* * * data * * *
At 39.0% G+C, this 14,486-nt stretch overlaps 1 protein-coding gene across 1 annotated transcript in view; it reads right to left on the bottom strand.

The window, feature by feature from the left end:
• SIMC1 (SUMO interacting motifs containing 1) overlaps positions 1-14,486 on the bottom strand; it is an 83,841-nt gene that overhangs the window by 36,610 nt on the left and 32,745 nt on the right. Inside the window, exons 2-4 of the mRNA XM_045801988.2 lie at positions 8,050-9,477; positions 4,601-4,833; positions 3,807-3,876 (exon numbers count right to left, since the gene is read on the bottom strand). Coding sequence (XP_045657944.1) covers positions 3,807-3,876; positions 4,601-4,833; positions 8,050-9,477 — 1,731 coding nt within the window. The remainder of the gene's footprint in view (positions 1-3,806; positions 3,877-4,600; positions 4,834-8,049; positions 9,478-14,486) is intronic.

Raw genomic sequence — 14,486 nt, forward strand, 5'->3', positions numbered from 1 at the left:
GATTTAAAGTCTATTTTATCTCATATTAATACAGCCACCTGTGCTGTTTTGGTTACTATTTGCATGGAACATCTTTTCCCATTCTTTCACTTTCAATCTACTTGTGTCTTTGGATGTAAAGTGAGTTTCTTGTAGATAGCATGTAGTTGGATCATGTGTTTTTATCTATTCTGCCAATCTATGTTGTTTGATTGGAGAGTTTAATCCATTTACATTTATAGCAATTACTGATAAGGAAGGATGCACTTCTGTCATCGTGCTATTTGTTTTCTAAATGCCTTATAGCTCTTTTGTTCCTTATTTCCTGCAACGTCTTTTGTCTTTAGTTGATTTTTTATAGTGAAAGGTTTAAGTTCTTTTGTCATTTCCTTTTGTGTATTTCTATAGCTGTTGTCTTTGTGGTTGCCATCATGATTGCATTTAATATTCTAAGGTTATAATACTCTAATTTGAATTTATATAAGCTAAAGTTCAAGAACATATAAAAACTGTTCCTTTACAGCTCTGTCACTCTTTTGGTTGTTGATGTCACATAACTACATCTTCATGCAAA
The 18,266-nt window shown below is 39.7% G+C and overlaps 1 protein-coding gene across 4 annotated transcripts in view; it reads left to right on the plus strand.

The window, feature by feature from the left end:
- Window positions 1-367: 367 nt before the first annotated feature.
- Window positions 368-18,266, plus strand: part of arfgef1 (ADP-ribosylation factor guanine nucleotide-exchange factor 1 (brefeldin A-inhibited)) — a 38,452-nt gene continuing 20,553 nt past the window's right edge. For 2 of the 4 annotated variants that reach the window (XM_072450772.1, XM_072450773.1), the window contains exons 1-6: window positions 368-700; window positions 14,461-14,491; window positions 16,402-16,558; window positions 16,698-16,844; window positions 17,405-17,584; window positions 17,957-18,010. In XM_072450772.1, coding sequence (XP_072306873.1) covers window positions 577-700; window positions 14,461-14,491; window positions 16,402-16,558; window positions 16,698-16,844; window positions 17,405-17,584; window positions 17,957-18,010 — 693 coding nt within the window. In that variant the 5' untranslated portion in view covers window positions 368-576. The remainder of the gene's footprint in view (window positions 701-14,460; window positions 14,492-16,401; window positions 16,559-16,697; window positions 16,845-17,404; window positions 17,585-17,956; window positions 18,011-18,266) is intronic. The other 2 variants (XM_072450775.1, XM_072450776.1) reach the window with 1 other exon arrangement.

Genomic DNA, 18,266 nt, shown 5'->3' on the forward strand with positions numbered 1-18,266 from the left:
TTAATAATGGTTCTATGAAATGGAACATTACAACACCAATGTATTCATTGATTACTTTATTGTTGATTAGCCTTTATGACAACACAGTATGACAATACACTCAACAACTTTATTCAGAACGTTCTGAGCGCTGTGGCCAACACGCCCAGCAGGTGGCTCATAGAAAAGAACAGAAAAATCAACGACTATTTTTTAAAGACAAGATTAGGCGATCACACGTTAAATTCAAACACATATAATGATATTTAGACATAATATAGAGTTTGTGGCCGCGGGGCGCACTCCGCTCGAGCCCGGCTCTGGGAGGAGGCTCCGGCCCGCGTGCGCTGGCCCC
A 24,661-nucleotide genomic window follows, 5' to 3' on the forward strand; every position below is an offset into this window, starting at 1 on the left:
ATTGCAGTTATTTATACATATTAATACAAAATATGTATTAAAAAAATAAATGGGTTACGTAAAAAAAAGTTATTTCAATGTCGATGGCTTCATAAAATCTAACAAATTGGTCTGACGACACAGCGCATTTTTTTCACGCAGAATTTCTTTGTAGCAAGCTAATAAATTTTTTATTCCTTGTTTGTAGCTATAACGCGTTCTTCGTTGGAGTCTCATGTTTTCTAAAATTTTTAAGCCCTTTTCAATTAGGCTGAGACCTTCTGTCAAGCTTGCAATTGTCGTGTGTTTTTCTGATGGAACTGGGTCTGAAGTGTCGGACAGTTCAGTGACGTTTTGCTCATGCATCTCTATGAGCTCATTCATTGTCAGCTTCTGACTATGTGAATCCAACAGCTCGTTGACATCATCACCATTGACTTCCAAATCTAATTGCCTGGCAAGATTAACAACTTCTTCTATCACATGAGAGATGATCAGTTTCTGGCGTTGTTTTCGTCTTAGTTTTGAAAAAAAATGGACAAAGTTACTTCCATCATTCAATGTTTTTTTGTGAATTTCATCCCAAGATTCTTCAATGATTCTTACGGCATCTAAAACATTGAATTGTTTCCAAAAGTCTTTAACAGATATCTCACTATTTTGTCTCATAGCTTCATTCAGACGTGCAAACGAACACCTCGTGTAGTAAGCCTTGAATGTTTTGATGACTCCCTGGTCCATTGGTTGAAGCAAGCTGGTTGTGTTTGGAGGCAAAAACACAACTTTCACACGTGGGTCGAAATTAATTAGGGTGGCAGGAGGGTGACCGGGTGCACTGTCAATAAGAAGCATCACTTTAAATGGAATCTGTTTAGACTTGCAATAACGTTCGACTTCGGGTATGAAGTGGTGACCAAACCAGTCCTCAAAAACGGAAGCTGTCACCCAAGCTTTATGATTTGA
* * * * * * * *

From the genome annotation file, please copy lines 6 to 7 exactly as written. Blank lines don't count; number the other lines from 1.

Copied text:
The 18,266-nt window shown below is 39.7% G+C and overlaps 1 protein-coding gene across 4 annotated transcripts in view; it reads left to right on the plus strand.

The window, feature by feature from the left end: